European Commission's proposals for a Directive on herbal medicine products

United Kingdom
Medicines Control Agency consultation

The European Commission’s proposals for a Directive on herbal medicinal products have highlighted the difficulty in striking an appropriate balance between protecting the consumer and providing consumer choice in the traditional field of herbal remedies. The Medicines Control Agency (MCA) is seeking comments within the UK on the implementation of the Commission’s proposals.

Currently, most herbal medicines reach the market in the UK through an exemption to the Medicines Act 1968. ‘Exempt’ herbal remedies can be sold as medicine without the need for a medicines licence as long as no product claims are made and the herbs are not processed. The vast majority of suppliers of ‘exempt’ herbs to the British market are responsible and supply only the best quality products. However, safety concerns have arisen, particularly during the 1990s following reports of serious, even fatal, side effects in patients using traditional Chinese medicine and other herbal remedies. In October 2000, a European Medicines Evaluation Agency working party on herbal medicinal products issued a position paper on the risks associated with the use of herbal products containing a particular species, which had been shown to be nephrotoxic, carcinogenic and mutagenic.

These events have focussed attention on the need to ensure the safety of herbal remedies. The key concern behind reform is to restore consumer confidence and protect consumer safety whilst at the same time seeking not to undermine long practised herbal traditions or unduly limit the supply of these herbs to the practitioners and enthusiasts who rely upon them.

The proposed herbal medicines Directive would require a competent authority to introduce a simplified registration procedure for herbal medicinal products. Manufacturers would have to provide evidence of traditional use (for at least 30 years) of a product, but there would be no requirement to present pre-clinical or clinical data relating to efficacy.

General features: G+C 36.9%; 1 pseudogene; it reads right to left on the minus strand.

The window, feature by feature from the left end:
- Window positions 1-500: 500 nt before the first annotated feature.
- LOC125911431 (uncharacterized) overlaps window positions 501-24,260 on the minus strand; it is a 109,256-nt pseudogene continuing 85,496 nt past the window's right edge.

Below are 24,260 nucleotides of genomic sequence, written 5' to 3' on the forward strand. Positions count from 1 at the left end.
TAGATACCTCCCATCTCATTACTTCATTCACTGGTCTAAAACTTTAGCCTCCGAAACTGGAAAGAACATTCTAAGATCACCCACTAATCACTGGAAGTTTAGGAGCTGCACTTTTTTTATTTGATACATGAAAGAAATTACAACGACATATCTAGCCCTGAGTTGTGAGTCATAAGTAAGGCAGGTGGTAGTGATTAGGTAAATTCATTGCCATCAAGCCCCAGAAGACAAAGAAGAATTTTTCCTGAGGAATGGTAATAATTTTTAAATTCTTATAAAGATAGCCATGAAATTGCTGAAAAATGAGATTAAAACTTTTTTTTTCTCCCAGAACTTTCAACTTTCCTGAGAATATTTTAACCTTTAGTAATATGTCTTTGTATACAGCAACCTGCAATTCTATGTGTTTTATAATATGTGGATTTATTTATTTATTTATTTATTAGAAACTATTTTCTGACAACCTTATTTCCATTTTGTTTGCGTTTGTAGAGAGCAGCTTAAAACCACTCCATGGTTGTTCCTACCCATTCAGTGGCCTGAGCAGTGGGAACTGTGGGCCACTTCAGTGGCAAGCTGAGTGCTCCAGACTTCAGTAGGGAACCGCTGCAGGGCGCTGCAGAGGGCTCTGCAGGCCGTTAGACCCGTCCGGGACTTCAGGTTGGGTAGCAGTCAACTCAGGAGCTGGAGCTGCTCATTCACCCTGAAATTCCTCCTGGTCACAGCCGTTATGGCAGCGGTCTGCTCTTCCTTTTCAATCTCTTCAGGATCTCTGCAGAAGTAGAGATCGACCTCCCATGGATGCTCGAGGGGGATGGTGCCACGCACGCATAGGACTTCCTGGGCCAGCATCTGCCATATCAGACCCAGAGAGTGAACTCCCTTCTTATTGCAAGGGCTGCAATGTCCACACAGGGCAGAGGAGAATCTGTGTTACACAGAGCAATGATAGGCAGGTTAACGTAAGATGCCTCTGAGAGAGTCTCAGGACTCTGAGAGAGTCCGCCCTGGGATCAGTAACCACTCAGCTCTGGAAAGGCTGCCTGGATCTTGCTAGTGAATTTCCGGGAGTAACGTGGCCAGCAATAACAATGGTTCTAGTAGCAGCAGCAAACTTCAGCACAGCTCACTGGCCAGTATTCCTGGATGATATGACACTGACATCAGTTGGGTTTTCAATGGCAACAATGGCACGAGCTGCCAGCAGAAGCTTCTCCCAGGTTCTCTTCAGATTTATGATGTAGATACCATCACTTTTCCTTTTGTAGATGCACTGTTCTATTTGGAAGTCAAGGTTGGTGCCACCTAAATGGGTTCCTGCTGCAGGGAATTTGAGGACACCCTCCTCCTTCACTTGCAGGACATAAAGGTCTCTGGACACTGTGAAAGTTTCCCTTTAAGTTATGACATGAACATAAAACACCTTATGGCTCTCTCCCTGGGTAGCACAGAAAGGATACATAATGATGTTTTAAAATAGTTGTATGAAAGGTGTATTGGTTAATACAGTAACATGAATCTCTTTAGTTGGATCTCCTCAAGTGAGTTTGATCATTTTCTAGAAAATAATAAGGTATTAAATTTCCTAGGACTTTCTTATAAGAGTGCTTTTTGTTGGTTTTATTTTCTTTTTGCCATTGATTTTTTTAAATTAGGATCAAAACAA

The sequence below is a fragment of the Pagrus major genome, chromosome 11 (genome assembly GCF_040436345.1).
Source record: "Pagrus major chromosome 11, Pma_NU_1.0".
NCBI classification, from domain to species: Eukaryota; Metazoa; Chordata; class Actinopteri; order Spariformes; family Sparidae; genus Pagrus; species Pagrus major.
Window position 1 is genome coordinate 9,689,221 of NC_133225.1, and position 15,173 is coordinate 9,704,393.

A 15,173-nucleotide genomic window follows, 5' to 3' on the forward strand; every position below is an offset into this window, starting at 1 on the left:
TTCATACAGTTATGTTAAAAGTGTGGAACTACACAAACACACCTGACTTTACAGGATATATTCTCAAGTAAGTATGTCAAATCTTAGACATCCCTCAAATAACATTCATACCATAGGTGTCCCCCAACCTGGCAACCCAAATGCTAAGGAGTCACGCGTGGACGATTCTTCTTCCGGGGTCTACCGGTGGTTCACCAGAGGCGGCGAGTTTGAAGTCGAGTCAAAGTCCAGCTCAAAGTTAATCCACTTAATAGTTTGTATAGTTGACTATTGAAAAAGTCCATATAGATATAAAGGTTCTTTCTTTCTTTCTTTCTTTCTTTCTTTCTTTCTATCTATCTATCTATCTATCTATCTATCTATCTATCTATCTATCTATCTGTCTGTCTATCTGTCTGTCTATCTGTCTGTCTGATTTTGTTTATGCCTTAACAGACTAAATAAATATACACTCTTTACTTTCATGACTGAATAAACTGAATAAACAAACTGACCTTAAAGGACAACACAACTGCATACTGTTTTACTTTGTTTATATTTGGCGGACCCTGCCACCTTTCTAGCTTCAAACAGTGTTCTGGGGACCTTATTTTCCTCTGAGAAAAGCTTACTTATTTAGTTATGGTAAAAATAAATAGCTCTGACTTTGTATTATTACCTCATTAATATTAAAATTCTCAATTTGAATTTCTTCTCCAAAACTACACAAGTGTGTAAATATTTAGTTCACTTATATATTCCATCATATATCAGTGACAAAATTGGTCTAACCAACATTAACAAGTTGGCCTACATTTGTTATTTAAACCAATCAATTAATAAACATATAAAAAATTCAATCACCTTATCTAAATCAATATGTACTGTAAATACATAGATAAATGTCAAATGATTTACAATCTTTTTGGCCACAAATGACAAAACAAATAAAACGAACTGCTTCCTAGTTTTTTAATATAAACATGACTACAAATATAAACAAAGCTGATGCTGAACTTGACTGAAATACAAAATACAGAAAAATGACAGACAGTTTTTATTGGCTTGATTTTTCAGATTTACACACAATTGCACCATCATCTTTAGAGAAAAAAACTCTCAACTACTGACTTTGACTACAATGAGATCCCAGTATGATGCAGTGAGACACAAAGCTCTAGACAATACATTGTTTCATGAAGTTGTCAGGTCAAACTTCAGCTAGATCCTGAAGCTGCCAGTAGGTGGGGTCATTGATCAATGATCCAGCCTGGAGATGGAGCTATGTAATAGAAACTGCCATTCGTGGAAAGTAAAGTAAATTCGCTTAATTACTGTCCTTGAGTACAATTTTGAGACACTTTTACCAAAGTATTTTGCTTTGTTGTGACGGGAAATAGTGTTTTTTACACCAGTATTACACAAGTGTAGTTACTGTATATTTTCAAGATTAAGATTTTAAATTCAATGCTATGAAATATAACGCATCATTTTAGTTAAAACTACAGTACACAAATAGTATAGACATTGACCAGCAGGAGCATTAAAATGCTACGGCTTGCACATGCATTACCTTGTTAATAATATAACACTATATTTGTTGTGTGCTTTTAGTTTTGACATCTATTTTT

Instead, the wording “the efficacy of the product has not been clinically proven but relies exclusively on long term use and experience would be used. A bibliographic review of safety data would be required and registration may be refused if this was inadequate or if the product was found to be harmful under normal conditions of use.

Applicants for a licence would be able to refer to a ‘positive’ list of herbal substances with therapeutic indications drawn up by a Committee for Herbal Medicinal Products, rather than provide data on traditional use and safety. However, the quality of manufacture will still need to be demonstrated.

It is anticipated that the European Directive could be in force by the end of 2004. The Directive is in the form of amendments to Directive 2001/83/EC of the European Parliament and of the Council of 6 November 2001 on the community code relating to medicinal products for human use. The proposed Directive adds a new chapter 2A which includes specific provisions applicable to traditional herbal medicinal products. The Explanatory Memorandum gives the background, objectives and scope of the Directive. It notes that the legal framework for the authorisation of medicinal products set out in Directive 2001/83/EC is suitable for certain herbal medicinal products. It states “However, for many herbal medicinal products which are being used for a long period, sufficient published scientific literature is not available so that a well-established medicinal use cannot be demonstrated. New tests and trials are in theory possible, but lead to significant financial burdens for the companies concerned, often small or medium-sized enterprises, and entail also inevitable disadvantages of such trials for animals and human beings. These consequences are difficult to justify where the traditional use of the medicinal product is of such a nature as to allow sound conclusions on its safety and efficacy. As a consequence, the legal and practical situation of traditional, herbal medicinal products in the Member States varies significantly with negative impacts on the protection of public health as well as on the free movement of these goods within Europe.

As stated above, the new Directive would provide for a simplified registration procedure. The Explanatory Memorandum emphasises that those herbal medicinal products which can be authorised under Directive 2001/83/EC either on the basis of the results of new tests and trials on safety and efficacy or on the basis of reference to published scientific literature, shall not be eligible for the simplified registration. However, it is proposed that the existing legislation will apply equally to the new registration procedure, for example, in relation to time limits for the authorisation process, general provisions on manufacture and importation and provisions on pharmacovigilance.

For further information please contact Zelda Pickup by e-mail at or by telephone on +44(0)20 7367 2043